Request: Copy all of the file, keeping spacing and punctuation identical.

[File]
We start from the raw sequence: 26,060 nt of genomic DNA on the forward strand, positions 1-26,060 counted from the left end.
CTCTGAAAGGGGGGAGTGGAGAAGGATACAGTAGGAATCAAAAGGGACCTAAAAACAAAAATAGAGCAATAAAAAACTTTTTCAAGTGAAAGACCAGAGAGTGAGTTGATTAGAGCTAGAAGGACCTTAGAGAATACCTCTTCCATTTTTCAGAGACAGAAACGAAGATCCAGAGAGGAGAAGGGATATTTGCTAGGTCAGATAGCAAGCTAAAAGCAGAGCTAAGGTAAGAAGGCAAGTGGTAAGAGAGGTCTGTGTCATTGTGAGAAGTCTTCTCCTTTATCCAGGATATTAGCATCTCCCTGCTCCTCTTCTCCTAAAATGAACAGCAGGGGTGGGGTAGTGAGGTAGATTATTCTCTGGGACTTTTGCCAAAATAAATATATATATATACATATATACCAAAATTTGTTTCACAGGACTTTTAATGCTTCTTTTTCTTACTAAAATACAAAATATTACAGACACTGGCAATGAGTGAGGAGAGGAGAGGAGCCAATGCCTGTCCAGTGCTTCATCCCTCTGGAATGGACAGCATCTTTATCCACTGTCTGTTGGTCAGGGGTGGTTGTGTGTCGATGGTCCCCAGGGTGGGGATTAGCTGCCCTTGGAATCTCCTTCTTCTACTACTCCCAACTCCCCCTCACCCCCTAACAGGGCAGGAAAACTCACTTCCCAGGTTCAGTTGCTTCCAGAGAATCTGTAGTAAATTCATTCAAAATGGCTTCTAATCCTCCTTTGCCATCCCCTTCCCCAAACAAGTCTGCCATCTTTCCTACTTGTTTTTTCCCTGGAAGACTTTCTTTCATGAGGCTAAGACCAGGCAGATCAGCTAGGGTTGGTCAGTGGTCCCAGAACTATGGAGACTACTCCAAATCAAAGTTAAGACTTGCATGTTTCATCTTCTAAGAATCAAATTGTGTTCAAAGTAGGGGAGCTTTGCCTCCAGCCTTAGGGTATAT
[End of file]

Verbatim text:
We start from the raw sequence: 26,060 nt of genomic DNA on the forward strand, positions 1-26,060 counted from the left end.
CTCTGAAAGGGGGGAGTGGAGAAGGATACAGTAGGAATCAAAAGGGACCTAAAAACAAAAATAGAGCAATAAAAAACTTTTTCAAGTGAAAGACCAGAGAGTGAGTTGATTAGAGCTAGAAGGACCTTAGAGAATACCTCTTCCATTTTTCAGAGACAGAAACGAAGATCCAGAGAGGAGAAGGGATATTTGCTAGGTCAGATAGCAAGCTAAAAGCAGAGCTAAGGTAAGAAGGCAAGTGGTAAGAGAGGTCTGTGTCATTGTGAGAAGTCTTCTCCTTTATCCAGGATATTAGCATCTCCCTGCTCCTCTTCTCCTAAAATGAACAGCAGGGGTGGGGTAGTGAGGTAGATTATTCTCTGGGACTTTTGCCAAAATAAATATATATATATACATATATACCAAAATTTGTTTCACAGGACTTTTAATGCTTCTTTTTCTTACTAAAATACAAAATATTACAGACACTGGCAATGAGTGAGGAGAGGAGAGGAGCCAATGCCTGTCCAGTGCTTCATCCCTCTGGAATGGACAGCATCTTTATCCACTGTCTGTTGGTCAGGGGTGGTTGTGTGTCGATGGTCCCCAGGGTGGGGATTAGCTGCCCTTGGAATCTCCTTCTTCTACTACTCCCAACTCCCCCTCACCCCCTAACAGGGCAGGAAAACTCACTTCCCAGGTTCAGTTGCTTCCAGAGAATCTGTAGTAAATTCATTCAAAATGGCTTCTAATCCTCCTTTGCCATCCCCTTCCCCAAACAAGTCTGCCATCTTTCCTACTTGTTTTTTCCCTGGAAGACTTTCTTTCATGAGGCTAAGACCAGGCAGATCAGCTAGGGTTGGTCAGTGGTCCCAGAACTATGGAGACTACTCCAAATCAAAGTTAAGACTTGCATGTTTCATCTTCTAAGAATCAAATTGTGTTCAAAGTAGGGGAGCTTTGCCTCCAGCCTTAGGGTATAT